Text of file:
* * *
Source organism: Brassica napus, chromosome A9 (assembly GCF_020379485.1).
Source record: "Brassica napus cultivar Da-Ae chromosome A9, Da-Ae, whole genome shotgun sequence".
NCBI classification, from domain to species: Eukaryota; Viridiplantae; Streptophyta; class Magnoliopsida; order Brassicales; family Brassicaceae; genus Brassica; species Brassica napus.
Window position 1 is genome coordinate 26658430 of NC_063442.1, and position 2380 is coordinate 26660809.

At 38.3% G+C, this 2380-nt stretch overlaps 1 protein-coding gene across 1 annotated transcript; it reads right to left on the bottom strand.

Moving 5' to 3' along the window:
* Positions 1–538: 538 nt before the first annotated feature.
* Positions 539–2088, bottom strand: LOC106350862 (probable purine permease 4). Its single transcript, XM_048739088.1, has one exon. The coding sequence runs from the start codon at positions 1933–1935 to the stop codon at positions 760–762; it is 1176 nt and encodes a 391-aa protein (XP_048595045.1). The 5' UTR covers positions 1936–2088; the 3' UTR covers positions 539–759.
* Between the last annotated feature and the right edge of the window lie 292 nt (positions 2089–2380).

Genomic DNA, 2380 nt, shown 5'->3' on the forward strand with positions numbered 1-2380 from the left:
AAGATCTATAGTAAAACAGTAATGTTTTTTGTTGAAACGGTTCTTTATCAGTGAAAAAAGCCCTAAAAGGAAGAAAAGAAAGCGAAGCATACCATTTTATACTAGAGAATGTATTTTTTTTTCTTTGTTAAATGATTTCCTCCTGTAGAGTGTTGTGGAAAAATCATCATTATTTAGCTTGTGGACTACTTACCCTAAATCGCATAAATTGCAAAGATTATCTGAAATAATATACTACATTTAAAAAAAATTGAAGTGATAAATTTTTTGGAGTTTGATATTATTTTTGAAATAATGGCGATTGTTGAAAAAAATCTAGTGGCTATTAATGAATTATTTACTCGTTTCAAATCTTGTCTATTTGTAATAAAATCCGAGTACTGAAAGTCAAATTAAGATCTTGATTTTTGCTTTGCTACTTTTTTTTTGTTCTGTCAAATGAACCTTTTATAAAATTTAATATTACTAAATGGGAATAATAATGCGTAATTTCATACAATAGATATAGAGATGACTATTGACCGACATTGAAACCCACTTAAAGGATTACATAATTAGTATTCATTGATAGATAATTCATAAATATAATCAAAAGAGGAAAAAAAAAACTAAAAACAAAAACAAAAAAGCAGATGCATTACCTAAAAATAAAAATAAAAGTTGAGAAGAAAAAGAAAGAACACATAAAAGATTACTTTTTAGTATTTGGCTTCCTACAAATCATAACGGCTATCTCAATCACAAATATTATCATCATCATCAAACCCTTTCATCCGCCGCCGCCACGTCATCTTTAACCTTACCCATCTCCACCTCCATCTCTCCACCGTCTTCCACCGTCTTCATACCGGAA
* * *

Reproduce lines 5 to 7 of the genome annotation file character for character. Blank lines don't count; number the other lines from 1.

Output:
At 38.3% G+C, this 2380-nt stretch overlaps 1 protein-coding gene across 1 annotated transcript; it reads right to left on the bottom strand.

Moving 5' to 3' along the window:
* Positions 1–538: 538 nt before the first annotated feature.